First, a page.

I grew up in a large Italian family. In an effort to help each of the 6 kids in the family find their way successfully in life, my dad managed our house with lots of rules.
We had rules for homework, chores and how to treat people. We had rules about sharing, behaving and speaking to adults. We had rules about being productive, focused and intentional in our actions.
Regardless of the sound motivation, I didn’t completely appreciate the rules – all except for one. One of my Dad’s rules effectively guided each of my 5 siblings more than any of the others. It was so wise that it finds its way into all of my work as coach, educator and speaker.
Dad’s best rule was this: when you come down the stairs in the morning, pay attention to the things in front of you. Be intentional in stopping and noticing everything around you – the people, the things, the events – everything. Then, based on whatever you noticed, ask yourself , “What can I do to make this better?” And then we were told to pause long enough to consider something to do and – here’s the important part – go do it.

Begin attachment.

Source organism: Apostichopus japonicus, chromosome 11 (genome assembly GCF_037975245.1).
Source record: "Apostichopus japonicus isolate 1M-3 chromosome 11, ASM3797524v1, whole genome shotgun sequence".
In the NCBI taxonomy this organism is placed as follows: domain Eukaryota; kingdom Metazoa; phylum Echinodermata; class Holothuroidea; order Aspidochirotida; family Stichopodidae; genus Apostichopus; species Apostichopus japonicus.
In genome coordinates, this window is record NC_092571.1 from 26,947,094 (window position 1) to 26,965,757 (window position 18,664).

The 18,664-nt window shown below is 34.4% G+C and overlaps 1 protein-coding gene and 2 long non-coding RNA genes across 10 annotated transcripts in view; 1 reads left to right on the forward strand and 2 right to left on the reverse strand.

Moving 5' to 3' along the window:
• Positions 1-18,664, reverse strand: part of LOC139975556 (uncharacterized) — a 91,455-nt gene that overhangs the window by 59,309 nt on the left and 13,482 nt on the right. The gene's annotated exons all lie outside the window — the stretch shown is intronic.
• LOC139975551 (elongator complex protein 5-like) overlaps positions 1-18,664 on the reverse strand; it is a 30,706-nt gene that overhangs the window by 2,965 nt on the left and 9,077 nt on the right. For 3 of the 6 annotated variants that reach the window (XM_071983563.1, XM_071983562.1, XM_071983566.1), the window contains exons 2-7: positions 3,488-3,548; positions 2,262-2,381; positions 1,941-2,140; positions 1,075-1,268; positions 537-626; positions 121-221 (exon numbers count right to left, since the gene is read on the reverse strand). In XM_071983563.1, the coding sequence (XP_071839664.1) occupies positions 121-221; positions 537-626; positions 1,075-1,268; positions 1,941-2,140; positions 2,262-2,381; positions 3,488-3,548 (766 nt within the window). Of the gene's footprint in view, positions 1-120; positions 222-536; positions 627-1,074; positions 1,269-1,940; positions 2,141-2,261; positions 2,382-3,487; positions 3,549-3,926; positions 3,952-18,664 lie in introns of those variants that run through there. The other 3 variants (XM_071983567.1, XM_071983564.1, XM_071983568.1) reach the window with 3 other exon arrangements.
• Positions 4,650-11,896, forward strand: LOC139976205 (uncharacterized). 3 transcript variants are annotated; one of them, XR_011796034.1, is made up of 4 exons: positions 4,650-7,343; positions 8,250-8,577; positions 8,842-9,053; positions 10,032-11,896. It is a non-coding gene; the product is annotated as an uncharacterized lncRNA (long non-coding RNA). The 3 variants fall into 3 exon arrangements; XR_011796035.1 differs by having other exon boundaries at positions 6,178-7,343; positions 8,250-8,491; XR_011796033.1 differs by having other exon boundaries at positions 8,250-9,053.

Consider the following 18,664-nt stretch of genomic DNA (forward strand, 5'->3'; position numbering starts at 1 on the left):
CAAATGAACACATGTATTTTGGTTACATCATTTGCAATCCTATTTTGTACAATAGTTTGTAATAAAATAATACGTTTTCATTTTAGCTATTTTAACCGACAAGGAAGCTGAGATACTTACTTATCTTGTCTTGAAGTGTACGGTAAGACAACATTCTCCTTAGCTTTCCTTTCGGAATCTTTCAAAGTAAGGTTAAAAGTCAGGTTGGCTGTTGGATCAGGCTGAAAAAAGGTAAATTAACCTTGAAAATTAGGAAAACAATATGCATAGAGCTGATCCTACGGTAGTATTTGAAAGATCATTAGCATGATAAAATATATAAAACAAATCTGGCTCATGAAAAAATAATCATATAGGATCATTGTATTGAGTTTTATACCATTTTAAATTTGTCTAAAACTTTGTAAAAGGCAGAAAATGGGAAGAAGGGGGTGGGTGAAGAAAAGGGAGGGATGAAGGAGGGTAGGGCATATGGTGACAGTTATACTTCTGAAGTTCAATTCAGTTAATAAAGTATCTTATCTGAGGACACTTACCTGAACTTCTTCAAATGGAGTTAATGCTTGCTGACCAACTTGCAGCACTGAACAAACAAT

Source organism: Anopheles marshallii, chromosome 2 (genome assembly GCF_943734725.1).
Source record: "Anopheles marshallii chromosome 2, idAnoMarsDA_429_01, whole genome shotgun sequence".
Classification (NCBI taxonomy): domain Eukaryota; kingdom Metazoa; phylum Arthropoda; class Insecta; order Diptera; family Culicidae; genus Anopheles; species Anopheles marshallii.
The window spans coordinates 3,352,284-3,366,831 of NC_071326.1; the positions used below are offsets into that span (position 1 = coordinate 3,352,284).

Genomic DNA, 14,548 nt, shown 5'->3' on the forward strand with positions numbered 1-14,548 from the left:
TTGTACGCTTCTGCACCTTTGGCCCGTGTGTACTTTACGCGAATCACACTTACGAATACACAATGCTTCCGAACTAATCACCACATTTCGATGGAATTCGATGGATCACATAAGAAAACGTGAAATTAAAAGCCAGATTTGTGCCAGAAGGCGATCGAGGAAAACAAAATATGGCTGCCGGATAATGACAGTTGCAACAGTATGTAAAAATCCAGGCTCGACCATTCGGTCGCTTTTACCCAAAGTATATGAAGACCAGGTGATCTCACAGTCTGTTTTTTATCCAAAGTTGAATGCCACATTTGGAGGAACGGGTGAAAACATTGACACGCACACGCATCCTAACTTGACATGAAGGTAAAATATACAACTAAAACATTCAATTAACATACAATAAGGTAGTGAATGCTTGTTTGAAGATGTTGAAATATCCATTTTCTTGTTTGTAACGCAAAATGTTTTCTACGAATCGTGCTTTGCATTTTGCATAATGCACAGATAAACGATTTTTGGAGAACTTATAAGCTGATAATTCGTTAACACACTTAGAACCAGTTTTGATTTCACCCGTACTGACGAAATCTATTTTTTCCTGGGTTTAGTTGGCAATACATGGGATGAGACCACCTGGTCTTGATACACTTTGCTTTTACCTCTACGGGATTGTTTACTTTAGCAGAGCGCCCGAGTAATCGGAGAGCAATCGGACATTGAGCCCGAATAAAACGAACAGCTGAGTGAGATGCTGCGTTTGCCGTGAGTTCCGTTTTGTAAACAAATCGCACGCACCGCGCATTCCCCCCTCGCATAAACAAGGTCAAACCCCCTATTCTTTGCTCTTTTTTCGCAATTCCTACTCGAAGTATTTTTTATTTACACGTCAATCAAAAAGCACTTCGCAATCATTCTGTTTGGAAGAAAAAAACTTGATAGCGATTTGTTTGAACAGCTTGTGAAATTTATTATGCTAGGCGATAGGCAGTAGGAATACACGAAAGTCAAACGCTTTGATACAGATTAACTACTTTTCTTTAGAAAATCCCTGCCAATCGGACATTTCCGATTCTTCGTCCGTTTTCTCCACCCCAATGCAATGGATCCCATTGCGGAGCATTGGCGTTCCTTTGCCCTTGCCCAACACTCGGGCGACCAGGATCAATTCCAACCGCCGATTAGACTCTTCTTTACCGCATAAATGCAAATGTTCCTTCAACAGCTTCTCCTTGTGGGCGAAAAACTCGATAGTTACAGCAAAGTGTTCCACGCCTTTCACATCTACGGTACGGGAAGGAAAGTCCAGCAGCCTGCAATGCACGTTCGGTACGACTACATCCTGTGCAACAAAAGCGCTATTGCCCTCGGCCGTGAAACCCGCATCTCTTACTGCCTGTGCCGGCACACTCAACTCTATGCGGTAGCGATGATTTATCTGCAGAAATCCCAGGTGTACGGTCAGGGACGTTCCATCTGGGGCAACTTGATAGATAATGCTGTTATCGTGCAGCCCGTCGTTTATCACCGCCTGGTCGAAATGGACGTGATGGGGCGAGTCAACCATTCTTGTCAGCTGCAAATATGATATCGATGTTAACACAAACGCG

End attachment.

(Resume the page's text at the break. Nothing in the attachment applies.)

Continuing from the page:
I saw how proud he was as he watched each of us make a concerted effort to be more present to our world and take ownership for improving the parts of the world we touched. That, of course, helped each of us start to discover, develop and live our abilities, passions and values. It helped us learn how to be accountable and responsive, to take responsibility for our place in the world with a commitment to always make it better. Though I never learned why this became one of his rules, I do remember him actively living it the way he trained and expected us to do the same.
My dad passed a few years ago, but my siblings and I continue this “rule” more than any of the others. In the middle of today’s challenging times, we all still get out of bed each morning, look around and ask, “What could I do to make this better?” And then we try to do it. Some days are more successful than others, but each day starts with the right motivation.
It has become part of who my siblings and I are, and now as a coach, educator and parent, it serves as my motivation to teach others to stop, notice then consider ways to make things better.